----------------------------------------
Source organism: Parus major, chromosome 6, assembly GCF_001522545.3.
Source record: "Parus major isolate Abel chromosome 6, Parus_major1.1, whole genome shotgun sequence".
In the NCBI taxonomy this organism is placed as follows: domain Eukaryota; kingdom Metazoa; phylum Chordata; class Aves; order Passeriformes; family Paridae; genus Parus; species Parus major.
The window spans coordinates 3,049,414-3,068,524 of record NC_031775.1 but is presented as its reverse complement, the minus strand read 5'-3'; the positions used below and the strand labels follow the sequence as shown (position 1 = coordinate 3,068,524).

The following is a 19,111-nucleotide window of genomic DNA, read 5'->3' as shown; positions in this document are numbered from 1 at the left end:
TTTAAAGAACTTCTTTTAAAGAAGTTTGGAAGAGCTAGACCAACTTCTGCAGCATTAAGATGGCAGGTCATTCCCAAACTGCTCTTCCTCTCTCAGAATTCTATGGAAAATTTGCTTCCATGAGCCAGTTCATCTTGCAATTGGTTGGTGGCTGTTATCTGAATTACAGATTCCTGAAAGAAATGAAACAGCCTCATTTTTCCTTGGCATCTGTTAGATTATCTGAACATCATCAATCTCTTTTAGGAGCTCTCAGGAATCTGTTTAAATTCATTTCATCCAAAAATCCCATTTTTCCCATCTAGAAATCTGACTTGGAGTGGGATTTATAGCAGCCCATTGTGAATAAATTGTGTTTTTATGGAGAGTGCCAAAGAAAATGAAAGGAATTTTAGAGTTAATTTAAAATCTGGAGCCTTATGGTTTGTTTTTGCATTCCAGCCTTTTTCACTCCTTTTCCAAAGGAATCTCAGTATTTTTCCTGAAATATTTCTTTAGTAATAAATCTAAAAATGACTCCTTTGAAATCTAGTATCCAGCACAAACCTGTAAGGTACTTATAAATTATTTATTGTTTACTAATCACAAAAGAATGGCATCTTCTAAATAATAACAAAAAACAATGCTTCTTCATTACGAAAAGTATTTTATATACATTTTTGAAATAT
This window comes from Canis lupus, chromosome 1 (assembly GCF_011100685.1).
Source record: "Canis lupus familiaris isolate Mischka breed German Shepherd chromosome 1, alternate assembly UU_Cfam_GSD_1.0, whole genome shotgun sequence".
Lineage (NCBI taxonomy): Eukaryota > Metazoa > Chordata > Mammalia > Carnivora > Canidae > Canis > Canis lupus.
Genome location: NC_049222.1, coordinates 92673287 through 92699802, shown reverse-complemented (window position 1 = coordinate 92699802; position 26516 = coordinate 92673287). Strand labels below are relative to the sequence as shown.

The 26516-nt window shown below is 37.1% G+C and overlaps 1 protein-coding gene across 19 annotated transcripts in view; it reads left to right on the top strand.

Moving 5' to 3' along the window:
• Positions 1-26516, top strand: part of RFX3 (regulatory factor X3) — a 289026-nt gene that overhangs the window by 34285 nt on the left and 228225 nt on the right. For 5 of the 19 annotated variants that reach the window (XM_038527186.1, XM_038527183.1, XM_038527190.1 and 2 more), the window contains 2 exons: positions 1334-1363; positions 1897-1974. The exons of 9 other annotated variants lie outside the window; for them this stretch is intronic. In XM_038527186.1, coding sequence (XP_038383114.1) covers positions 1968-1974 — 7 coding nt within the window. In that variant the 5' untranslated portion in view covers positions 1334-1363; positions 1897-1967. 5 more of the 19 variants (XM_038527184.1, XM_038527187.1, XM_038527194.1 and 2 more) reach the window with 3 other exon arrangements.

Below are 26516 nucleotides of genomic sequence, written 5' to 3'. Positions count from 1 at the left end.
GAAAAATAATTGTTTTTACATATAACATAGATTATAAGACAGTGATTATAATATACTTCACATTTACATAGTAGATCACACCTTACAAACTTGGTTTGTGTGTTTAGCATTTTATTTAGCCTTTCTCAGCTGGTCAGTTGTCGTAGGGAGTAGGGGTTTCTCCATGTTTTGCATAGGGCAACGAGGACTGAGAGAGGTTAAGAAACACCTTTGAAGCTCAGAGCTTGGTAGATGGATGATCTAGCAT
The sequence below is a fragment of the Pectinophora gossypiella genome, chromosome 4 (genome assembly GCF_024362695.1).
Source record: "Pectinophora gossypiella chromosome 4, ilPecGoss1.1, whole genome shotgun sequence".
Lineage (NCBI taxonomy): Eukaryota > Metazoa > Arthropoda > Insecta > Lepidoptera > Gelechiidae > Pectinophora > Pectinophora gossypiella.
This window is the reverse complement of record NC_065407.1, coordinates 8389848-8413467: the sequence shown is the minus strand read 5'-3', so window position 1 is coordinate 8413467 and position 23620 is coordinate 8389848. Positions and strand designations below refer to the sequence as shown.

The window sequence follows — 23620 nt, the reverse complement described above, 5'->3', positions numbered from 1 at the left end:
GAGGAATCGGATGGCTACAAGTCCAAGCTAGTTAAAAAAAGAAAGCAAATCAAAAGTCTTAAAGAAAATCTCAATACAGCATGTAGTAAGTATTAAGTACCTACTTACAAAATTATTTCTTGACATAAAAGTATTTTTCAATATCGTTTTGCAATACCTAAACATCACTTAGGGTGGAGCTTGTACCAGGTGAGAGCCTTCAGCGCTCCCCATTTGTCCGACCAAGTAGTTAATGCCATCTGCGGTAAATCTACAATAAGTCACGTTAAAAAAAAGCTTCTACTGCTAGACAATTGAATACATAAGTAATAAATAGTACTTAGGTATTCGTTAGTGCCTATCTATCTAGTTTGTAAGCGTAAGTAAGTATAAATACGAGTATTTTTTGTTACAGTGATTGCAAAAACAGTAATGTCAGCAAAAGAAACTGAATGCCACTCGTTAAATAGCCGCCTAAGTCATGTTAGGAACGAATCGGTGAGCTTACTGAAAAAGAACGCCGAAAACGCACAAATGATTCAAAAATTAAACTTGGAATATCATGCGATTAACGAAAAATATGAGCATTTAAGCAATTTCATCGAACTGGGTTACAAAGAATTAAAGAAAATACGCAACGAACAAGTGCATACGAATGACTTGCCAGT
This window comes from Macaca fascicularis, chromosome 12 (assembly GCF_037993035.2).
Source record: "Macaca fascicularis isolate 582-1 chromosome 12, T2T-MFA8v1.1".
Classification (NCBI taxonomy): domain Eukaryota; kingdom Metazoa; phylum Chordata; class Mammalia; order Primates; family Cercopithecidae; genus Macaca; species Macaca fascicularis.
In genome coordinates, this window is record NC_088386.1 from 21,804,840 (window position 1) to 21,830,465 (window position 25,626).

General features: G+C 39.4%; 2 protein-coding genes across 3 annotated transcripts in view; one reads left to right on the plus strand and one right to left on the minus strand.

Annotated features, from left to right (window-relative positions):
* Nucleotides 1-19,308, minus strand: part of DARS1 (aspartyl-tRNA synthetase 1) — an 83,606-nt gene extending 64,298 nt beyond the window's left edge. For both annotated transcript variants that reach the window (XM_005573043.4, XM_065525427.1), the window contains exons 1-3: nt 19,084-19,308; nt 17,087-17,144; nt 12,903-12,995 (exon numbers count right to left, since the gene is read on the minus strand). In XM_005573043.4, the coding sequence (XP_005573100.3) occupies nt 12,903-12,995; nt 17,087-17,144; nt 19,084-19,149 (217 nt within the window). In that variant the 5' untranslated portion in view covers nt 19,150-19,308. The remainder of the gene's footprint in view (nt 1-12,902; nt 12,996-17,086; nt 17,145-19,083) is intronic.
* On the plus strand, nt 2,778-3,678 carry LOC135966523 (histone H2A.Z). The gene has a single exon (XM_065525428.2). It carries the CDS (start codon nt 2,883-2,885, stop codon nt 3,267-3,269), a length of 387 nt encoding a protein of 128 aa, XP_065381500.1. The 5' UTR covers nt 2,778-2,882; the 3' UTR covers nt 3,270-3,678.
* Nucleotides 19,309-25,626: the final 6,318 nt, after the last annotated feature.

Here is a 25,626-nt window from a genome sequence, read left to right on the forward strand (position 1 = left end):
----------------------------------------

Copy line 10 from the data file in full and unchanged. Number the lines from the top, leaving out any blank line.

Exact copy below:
Genome location: NC_049222.1, coordinates 92673287 through 92699802, shown reverse-complemented (window position 1 = coordinate 92699802; position 26516 = coordinate 92673287). Strand labels below are relative to the sequence as shown.